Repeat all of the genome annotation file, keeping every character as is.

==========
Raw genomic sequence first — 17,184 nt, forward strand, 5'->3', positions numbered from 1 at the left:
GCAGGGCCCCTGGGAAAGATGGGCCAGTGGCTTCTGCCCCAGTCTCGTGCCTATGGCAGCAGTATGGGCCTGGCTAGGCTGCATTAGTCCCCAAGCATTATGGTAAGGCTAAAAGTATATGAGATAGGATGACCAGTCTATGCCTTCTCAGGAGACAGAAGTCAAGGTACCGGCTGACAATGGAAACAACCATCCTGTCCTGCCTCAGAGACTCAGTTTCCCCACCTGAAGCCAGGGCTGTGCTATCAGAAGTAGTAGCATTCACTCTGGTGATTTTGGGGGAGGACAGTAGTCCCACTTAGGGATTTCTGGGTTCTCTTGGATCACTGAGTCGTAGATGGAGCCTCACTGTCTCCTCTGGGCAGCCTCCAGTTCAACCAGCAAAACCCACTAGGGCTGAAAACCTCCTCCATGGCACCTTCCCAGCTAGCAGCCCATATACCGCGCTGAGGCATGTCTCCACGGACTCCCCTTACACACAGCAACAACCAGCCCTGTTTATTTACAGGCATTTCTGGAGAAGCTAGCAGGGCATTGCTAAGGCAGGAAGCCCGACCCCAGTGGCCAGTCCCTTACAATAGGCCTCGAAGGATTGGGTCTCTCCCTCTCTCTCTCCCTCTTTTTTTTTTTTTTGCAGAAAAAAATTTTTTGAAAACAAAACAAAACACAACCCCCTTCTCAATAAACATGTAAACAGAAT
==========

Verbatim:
Raw genomic sequence first — 17,184 nt, forward strand, 5'->3', positions numbered from 1 at the left:
GCAGGGCCCCTGGGAAAGATGGGCCAGTGGCTTCTGCCCCAGTCTCGTGCCTATGGCAGCAGTATGGGCCTGGCTAGGCTGCATTAGTCCCCAAGCATTATGGTAAGGCTAAAAGTATATGAGATAGGATGACCAGTCTATGCCTTCTCAGGAGACAGAAGTCAAGGTACCGGCTGACAATGGAAACAACCATCCTGTCCTGCCTCAGAGACTCAGTTTCCCCACCTGAAGCCAGGGCTGTGCTATCAGAAGTAGTAGCATTCACTCTGGTGATTTTGGGGGAGGACAGTAGTCCCACTTAGGGATTTCTGGGTTCTCTTGGATCACTGAGTCGTAGATGGAGCCTCACTGTCTCCTCTGGGCAGCCTCCAGTTCAACCAGCAAAACCCACTAGGGCTGAAAACCTCCTCCATGGCACCTTCCCAGCTAGCAGCCCATATACCGCGCTGAGGCATGTCTCCACGGACTCCCCTTACACACAGCAACAACCAGCCCTGTTTATTTACAGGCATTTCTGGAGAAGCTAGCAGGGCATTGCTAAGGCAGGAAGCCCGACCCCAGTGGCCAGTCCCTTACAATAGGCCTCGAAGGATTGGGTCTCTCCCTCTCTCTCTCCCTCTTTTTTTTTTTTTTGCAGAAAAAAATTTTTTGAAAACAAAACAAAACACAACCCCCTTCTCAATAAACATGTAAACAGAAT